When Degenerative Scoliosis Requires Surgery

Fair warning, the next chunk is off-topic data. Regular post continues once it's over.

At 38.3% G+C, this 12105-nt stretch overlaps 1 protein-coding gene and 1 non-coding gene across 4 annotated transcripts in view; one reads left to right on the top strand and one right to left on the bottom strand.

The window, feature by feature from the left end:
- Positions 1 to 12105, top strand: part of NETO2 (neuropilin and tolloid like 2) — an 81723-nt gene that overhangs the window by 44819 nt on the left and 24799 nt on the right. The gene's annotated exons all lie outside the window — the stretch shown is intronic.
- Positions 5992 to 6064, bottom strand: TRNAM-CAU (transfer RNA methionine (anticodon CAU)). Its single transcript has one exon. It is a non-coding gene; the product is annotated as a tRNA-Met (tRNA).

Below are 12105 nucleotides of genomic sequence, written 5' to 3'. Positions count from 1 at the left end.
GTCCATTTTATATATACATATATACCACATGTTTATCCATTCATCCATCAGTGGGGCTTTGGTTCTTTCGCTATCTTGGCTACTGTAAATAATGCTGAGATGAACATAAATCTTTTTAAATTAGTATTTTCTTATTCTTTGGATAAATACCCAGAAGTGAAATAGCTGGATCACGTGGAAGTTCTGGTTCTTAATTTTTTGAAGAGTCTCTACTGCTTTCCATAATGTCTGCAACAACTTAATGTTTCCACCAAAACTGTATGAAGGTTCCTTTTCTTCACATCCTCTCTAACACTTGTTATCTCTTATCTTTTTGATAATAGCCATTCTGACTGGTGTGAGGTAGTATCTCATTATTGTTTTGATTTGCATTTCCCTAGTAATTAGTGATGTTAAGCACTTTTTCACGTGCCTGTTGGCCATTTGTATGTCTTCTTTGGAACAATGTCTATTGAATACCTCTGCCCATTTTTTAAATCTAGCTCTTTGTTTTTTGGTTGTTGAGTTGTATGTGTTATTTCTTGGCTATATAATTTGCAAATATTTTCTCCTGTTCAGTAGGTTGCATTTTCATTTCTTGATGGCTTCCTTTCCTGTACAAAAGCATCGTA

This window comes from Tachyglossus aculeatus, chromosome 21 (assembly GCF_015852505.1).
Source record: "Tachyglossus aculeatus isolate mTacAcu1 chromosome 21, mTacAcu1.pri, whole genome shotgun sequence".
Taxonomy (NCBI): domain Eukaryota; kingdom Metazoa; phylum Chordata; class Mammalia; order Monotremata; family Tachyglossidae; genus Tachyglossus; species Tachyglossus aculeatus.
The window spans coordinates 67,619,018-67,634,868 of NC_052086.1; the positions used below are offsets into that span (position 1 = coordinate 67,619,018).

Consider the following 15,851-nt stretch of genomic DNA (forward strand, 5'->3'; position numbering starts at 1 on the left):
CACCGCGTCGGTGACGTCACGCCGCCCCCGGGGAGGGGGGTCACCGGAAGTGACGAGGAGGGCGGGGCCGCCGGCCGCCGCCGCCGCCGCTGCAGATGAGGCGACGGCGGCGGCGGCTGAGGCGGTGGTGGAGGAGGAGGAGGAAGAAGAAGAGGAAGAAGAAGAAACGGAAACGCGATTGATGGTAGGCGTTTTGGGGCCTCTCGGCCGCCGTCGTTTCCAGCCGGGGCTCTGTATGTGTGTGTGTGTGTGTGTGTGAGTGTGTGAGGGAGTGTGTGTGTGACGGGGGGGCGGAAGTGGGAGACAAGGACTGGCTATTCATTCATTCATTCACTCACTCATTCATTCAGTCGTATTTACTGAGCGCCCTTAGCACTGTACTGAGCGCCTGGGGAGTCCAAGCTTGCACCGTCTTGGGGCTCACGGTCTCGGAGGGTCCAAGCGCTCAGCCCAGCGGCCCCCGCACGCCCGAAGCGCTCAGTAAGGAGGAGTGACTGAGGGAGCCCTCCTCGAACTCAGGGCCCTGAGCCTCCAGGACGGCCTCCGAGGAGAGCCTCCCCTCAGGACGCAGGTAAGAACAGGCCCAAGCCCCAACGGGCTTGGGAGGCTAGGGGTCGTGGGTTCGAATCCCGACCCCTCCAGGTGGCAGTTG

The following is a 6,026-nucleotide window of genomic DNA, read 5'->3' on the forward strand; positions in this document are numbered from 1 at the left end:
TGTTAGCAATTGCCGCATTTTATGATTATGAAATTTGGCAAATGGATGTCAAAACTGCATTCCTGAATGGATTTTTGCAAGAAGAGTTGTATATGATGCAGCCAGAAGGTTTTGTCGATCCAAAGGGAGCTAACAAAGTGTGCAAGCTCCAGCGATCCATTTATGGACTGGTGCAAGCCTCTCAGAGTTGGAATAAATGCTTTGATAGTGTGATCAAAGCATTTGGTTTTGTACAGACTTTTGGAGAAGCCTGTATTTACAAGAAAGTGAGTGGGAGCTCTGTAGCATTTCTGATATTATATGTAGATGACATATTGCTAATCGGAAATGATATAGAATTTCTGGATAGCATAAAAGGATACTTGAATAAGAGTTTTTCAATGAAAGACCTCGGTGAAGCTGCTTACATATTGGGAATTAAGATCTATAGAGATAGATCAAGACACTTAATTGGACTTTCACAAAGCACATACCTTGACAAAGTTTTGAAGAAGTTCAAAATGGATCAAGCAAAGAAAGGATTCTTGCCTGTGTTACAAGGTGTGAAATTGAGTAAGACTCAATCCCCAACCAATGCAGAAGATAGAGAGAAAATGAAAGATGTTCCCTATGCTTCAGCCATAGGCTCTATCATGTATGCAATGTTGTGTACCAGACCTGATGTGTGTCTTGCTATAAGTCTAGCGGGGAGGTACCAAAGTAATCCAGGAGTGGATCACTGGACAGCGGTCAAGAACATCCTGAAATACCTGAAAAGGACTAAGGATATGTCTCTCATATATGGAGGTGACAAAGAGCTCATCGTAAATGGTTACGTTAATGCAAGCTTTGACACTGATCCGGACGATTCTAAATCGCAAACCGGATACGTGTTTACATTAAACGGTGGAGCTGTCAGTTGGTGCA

Scoliosis is a curvature of the spine, and most people associate it with teens and children. However, when adults start developing back pain and have difficulty walking, adult-onset scoliosis, also known as degenerative scoliosis, can be the culprit. Fortunately, patients now have good options for addressing this condition.  What Is Degenerative Scoliosis? Degenerative scoliosis happens when intervertebral discs and facet joints degenerate. Both of these parts of the spine are important, with facet joints allowing the spine to bend and intervertebral discs absorbing shock. Over time, these parts of the spine degenerate for almost all people. However, for patients with degenerative scoliosis, the symptoms associated with degeneration are more severe or the deterioration itself can be faster and more significant than expected. The spine often develops a side-to-side curvature and patients can experience back discomfort and shooting pain in the legs that inhibits mobility. What Is the Treatment for Degenerative Scoliosis? Usually, degenerative scoliosis is treated when it causes pain, spine deformity or other issues. A surgeon can take a patient’s history, conduct a physical exam and run imaging tests to diagnose this condition and its severity. Mild cases can be treated with physical therapy, water therapy, pain management and epidural steroid injections. Applying ice and heat or getting manual manipulation from a qualified professional can also help. Less commonly, braces can be used, or a surgeon may recommend weight loss to ensure less pressure is placed on the back.  When Degenerative Scoliosis Requires Surgery In some cases, a surgeon will recommend degenerative scoliosis surgery. Factors that help determine this treatment include: Affected nerve or spinal roots: This condition may affect the nerve or spinal roots, resulting in loss of nerve function. When this happens, a patient can lose body functions, leading to incontinence or difficulty walking. Surgery can help keep nerve operation intact.  Significant pain: In some cases, degenerative scoliosis surgery is recommended if pain management does not help. Surgery can assist with relieving discomfort so that patients can return to everyday life. Complications: Surgery can also help if the spinal curve is deep enough to cause complications, such as problems with balance and walking or increasing pain. While some patients are worried about the appearance of a deep spinal curve, surgery is not usually recommended unless the condition causes medical problems.  Are You Considering Surgery for Degenerative Scoliosis? If you have degenerative scoliosis or suspect you may have it and are exploring your treatment options, New York Spine Institute (NYSI) may be able to help. We were founded in 2000 to support patients using the latest, high-quality musculoskeletal care in a compassionate and caring environment. Our team includes board-certified orthopedic surgeons, a board-certified neurosurgeon, pain management specialists, sports medicine specialists and other professionals.  Learn more about us or contact us today to schedule an appointment.